THE last year, 2018, will be memorable for all the wrong reasons amongst the North’s rail passengers: delayed and cancelled trains combined with on-going strikes. Promised electrification hasn’t happened, and passengers are still enduring the hated ‘Pacer’ trains.
Will this year be any better? The Government has announced a fundamental review of rail in the UK, with an expert panel chaired by former British Airways boss Keith Williams.
It wants to see fresh thinking that includes “commercial models for the provision of rail services that prioritise the interests of passengers and taxpayers”, together with “rail industry structures that promote clear accountability and effective joint-working for both passengers and the freight sector”.
The review also wants to see a rail system that is “financially sustainable and able to address long-term cost pressures”.
They are all very laudable objectives and few would say that today’s railway system is delivering on any of them. Labour is pushing hard for ‘nationalisation’ and has found support from weary rail travellers who perhaps have a slightly rose-tinted view of the old British Rail, privatised in 1993. As someone who worked for BR back in the 1970s, I have to say it isn’t a desirable model. The railways were starved of investment and subject to Treasury constraints. It could be argued that today’s railways are virtually nationalised anyway.
Rail infrastructure is owned and managed by state-owned Network Rail and the vast majority of train services are franchised, mostly by the Department for Transport, to a tight specification.
Is there a middle way which meet’s the review’s objectives? The Rail Reform Group is a small team of senior railway professionals who have developed a vision for the North’s railways which attempts to do that.
We believe that Britain’s railways, starting in the North, could be run in a way that makes less call on the public purse, takes pressure off Government to ‘micro-manage’ the industry and offers high quality, reliable services to passengers which supports the economic regeneration of the regions. A railway for the common good.
We address three fundamental problems with today’s railways: the short-termism inherent in franchising; the current unhelpful and costly separation of train operations from infrastructure; and the question of appropriate ‘size’.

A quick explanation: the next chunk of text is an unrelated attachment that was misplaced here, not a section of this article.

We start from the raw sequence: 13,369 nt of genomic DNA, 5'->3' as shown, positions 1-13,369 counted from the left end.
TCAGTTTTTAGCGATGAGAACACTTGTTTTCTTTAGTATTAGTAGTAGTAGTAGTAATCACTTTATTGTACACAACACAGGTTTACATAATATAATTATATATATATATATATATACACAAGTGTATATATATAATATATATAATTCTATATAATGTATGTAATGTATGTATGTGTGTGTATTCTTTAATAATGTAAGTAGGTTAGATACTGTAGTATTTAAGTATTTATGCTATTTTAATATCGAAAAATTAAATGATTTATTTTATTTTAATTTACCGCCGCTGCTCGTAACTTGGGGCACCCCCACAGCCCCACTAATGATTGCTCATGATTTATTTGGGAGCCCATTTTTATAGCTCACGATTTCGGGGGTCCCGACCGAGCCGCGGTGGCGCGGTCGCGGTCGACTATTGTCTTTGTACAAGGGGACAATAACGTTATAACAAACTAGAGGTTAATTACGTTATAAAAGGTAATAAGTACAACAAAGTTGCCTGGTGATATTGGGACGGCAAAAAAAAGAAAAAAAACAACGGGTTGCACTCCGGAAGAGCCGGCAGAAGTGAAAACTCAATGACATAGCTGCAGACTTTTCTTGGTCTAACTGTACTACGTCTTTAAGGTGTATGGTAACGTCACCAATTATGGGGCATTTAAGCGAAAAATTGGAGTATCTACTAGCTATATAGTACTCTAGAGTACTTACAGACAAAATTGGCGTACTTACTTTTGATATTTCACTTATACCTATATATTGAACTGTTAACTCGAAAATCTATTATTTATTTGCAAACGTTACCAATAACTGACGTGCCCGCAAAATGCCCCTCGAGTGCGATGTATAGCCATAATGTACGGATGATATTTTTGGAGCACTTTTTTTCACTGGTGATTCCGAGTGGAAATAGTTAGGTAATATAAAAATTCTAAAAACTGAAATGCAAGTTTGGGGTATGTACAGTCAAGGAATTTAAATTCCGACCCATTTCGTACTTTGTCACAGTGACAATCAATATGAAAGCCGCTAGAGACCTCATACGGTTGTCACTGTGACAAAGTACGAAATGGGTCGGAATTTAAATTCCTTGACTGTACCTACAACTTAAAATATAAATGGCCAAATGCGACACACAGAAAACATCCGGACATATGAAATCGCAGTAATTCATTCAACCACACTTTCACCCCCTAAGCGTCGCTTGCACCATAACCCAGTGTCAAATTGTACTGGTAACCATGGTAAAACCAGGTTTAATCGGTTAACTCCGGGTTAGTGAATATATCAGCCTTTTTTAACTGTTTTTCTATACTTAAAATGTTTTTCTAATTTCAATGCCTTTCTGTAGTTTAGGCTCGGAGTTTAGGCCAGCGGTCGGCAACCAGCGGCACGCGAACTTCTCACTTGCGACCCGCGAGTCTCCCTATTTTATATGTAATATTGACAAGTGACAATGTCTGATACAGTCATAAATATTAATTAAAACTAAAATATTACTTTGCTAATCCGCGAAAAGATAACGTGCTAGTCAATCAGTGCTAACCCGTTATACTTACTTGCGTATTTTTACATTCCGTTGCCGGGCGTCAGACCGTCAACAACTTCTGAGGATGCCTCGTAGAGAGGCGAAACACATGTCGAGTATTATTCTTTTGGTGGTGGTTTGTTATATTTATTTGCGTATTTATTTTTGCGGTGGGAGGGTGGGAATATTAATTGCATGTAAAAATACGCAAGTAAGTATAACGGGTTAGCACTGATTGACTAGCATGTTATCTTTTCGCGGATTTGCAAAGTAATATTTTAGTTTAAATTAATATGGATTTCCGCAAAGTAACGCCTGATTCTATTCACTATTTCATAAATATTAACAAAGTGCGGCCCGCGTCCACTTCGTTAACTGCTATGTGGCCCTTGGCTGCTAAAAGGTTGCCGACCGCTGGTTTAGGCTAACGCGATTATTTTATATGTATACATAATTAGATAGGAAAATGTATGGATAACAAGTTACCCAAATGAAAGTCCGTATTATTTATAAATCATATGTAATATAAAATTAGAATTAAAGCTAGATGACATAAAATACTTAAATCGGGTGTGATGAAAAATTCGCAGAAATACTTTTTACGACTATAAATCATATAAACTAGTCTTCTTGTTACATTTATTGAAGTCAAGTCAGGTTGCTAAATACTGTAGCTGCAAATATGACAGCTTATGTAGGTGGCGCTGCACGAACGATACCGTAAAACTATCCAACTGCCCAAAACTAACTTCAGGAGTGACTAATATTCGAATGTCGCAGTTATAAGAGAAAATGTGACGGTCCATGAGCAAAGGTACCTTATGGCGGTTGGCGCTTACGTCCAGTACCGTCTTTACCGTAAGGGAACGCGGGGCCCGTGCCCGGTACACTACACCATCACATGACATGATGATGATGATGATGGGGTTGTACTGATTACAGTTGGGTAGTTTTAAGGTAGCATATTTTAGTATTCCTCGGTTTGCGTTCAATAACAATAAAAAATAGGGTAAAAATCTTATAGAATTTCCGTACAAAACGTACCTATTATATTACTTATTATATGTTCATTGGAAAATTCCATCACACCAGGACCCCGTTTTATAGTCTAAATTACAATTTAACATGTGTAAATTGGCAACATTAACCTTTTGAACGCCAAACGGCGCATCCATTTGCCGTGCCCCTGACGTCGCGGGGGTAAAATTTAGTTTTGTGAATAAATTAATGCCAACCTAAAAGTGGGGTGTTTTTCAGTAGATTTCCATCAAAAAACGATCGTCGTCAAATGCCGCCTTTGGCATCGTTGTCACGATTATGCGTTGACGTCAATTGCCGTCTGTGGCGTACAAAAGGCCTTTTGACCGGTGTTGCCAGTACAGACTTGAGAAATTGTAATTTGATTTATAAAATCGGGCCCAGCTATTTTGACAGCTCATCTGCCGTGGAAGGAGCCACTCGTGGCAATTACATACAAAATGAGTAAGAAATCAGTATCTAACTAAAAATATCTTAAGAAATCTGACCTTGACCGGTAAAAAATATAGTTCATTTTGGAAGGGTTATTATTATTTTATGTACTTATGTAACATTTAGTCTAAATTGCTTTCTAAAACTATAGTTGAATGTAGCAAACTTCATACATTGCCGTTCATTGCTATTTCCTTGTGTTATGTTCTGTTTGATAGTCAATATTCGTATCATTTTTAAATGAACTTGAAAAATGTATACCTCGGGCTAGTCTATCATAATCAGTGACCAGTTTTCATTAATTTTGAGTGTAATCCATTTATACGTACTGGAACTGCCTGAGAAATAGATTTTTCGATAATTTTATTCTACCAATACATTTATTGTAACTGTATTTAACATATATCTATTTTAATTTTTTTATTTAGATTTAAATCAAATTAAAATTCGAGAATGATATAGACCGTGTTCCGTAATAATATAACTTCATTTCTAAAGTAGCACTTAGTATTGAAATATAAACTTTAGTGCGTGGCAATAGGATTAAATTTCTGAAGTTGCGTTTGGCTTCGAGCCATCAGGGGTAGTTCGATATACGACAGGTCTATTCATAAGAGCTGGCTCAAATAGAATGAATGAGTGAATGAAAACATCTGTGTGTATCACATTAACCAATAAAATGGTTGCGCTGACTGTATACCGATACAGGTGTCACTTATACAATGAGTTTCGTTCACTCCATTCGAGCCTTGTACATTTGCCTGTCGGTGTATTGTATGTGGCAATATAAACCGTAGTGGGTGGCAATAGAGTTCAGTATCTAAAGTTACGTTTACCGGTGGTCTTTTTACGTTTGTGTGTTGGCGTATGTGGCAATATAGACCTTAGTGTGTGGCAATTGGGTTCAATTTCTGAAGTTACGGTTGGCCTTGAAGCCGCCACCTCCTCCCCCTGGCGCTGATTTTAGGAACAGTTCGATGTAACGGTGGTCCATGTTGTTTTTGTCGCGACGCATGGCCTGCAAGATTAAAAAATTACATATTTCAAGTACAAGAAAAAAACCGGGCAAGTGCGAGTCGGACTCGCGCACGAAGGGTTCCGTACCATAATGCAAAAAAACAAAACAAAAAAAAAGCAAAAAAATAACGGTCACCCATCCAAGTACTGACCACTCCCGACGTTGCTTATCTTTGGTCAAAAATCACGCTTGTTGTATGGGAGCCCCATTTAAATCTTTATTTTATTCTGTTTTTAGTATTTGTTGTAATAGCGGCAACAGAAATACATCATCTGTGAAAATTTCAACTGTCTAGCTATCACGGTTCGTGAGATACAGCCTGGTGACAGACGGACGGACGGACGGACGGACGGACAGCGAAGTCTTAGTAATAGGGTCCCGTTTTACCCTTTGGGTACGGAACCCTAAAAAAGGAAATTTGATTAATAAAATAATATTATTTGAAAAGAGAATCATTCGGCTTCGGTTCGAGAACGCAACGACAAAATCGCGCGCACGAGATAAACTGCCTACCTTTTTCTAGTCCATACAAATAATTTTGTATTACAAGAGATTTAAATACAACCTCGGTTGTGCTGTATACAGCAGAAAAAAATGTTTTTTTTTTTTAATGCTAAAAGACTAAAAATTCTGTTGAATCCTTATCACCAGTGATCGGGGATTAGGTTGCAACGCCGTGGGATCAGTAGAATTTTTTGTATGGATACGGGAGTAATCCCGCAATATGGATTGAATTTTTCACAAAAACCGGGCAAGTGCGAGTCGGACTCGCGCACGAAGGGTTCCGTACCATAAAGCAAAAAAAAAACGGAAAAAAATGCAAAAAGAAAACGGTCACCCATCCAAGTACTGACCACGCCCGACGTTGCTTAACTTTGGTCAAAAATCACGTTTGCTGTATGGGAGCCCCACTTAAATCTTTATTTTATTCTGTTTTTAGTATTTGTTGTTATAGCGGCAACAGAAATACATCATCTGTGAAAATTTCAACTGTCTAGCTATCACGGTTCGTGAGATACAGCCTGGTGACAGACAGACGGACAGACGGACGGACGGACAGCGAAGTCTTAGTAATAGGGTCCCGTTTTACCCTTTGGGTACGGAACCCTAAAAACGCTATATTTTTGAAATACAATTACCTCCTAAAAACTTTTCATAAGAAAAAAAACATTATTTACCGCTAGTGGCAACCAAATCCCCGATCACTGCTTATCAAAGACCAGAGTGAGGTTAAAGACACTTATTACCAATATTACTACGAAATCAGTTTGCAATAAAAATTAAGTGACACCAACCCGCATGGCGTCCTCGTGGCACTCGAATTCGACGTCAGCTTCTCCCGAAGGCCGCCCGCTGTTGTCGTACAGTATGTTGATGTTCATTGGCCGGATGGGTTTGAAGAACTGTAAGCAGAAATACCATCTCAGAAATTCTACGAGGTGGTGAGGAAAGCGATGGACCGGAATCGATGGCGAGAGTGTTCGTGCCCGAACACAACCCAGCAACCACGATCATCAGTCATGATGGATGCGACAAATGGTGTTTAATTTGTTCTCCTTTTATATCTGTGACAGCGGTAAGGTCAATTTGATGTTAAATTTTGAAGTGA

We are also aware of the North’s railway traditions and historic identities. We propose a business model which, to a degree, replicates the geographical area covered by the highly successful ‘Lancashire and Yorkshire Railway’ of the late 19th and early 20th centuries.
A modern day L&YR would re-integrate the current Northern and TransPennine Express services, bring train operations and infrastructure management back together, and focus on clear markets. There should be scope for smaller operations, for example in Cumbria and the North-East. Small, integrated regional services have been enormously successful in Germany and Switzerland, why not here?
Our preferred model for Lancashire and Yorkshire Railways is for a not-for dividend social enterprise, run along mutual lines. It would have social goals but be incentivised to provide value-for-money services, with a high level of employee and passenger involvement. Why shouldn’t staff and users be able to invest in ‘their’ railway and elect board members?
It should be accountable to regional agencies such as the combined authorities and Transport for the North, but above to the people who use the railway and work on it.
A return to a centralised model like the old BR – with its head office in London and the mindsets that go with it – would achieve none of that.
A railway that was really part of the North’s economy, with control over all aspects of its operation, could take forward a number of much-needed projects, not least electrification.
A railway company in control of its own destiny would be able to invest – and seek external funding and investment – for the long-term. The current order for new trains for both Northern and TransPennine Express is welcome but we need to sustain an ongoing programme of rolling stock replacement.
We think a railway run for ‘the common good’ is what the North needs. Will Chris Grayling and the review team listen? We hope so.
Paul Salveson is a visiting professor at the University of Huddersfield and chair of the Rail Reform Group.